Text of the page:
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Laws 2016, 5(1), 15; doi:10.3390/laws5010015

Germany without Coercive Treatment in Psychiatry—A 15 Month Real World Experience

Kliniken Lankreis Heidenheim gGmbH, Academic Teaching Hospital of Ulm University, Department of Psychiatry, Psychotherapy and Psychosomatic Medicine, Schlosshaustr. 100, 89522 Heidenheim, Germany
Academic Editor: Anna Arstein-Kerslake
Received: 28 December 2015 / Revised: 10 March 2016 / Accepted: 14 March 2016 / Published: 17 March 2016
(This article belongs to the Special Issue Disability Human Rights Law)
View Full-Text   |   Download PDF [454 KB, uploaded 17 March 2016]   |  

Abstract

Coercive treatment with antipsychotic drugs was commonly used in German psychiatric institutions until it became a topic of substantial medical, legal and ethical controversy. In 2011 and 2012, several landmark decisions by Germany’s Constitutional Court and Federal Supreme Court challenged this practice in all but life-threatening emergencies. In March 2013, the new legal provisions governing coercive treatment took effect allowing coercive medication under stricter criteria. While mainstream psychiatry in Germany resumed the use of coercive medication, although less frequently than before 2012, there are examples where clinicians put an even greater emphasis on consensual treatment and did not return to coercive treatment. Data from a case study in a local mental health service suggest that the use of coercive medication could be made obsolete. View Full-Text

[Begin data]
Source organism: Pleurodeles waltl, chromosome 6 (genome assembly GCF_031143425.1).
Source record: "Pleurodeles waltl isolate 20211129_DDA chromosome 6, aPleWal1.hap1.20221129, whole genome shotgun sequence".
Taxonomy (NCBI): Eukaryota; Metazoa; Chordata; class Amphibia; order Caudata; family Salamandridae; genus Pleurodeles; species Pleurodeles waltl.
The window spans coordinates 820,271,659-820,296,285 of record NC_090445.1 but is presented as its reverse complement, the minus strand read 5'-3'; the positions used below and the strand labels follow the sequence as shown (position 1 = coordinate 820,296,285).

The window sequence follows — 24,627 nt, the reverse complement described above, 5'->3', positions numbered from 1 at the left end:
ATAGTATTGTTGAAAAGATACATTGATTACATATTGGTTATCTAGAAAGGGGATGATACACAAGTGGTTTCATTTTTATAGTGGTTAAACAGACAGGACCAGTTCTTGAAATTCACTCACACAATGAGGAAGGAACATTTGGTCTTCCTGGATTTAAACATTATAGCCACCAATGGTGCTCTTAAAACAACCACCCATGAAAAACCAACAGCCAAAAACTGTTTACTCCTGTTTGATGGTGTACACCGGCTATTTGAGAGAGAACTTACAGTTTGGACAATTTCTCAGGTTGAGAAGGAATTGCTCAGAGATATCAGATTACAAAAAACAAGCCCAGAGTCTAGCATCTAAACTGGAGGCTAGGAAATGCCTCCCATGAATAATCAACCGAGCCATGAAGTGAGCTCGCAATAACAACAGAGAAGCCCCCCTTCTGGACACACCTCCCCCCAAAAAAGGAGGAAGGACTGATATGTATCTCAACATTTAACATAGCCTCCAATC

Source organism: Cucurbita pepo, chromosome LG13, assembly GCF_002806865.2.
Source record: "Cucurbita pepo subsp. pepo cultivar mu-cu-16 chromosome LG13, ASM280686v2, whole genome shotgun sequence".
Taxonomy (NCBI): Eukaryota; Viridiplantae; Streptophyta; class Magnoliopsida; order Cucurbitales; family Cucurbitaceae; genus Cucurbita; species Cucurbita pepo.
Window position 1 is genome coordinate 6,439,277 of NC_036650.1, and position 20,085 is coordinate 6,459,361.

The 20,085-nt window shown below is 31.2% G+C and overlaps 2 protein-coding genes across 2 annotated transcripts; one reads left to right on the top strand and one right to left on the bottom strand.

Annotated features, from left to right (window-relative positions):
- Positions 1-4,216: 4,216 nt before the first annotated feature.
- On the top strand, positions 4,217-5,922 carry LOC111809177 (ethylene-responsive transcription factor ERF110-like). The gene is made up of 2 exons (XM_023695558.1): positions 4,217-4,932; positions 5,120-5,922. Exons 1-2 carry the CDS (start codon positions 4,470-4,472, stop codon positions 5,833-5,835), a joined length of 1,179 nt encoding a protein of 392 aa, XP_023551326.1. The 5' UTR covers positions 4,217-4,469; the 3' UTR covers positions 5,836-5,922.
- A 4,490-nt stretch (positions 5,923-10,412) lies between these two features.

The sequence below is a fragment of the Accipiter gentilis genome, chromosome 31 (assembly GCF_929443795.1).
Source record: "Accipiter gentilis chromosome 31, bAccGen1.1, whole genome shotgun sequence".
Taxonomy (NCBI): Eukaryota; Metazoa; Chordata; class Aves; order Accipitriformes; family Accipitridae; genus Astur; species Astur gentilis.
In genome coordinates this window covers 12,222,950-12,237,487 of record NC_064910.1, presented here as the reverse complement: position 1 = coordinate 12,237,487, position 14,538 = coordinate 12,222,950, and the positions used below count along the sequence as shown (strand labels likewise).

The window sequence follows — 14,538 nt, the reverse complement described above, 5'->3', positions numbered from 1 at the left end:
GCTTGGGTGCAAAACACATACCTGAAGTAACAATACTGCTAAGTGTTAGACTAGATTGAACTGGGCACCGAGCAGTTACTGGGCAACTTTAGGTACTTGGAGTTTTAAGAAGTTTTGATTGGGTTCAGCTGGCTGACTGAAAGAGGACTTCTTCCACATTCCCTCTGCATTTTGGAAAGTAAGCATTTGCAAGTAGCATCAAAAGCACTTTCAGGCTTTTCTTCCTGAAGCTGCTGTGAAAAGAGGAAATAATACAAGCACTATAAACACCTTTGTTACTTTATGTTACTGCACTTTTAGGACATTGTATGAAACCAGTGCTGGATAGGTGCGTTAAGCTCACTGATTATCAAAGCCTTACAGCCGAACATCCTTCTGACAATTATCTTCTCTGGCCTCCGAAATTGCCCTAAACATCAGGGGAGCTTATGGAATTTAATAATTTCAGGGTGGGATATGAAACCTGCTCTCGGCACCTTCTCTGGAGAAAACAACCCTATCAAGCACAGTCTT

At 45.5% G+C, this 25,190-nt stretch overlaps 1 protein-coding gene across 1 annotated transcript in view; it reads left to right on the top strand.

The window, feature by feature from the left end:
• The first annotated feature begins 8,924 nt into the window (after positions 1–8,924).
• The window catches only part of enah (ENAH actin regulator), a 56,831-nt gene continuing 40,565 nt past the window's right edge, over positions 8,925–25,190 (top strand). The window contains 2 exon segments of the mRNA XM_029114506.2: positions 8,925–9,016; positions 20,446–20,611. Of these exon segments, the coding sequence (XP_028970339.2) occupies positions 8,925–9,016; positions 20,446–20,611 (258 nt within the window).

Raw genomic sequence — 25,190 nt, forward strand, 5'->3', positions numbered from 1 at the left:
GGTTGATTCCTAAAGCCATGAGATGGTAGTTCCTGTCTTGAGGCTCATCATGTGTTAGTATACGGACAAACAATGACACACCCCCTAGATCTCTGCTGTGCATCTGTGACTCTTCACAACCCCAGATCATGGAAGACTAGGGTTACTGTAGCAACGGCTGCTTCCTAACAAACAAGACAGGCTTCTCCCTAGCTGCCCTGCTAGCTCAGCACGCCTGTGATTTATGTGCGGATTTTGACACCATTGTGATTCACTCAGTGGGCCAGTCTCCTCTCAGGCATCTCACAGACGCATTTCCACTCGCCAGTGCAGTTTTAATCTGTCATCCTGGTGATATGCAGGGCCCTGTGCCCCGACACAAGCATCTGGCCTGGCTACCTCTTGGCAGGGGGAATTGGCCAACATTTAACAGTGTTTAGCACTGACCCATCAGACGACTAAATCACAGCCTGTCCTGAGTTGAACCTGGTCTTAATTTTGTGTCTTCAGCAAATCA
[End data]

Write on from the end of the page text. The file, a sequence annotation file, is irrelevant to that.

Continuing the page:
Keywords: coercive treatment; human rights; psychiatry; Germany; constitutional court; UN convention coercive treatment; human rights; psychiatry; Germany; constitutional court; UN convention
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This is an open access article distributed under the Creative Commons Attribution License which permits unrestricted use, distribution, and reproduction in any medium, provided the original work is properly cited. (CC BY 4.0).

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Zinkler, M. Germany without Coercive Treatment in Psychiatry—A 15 Month Real World Experience. Laws 2016, 5, 15.

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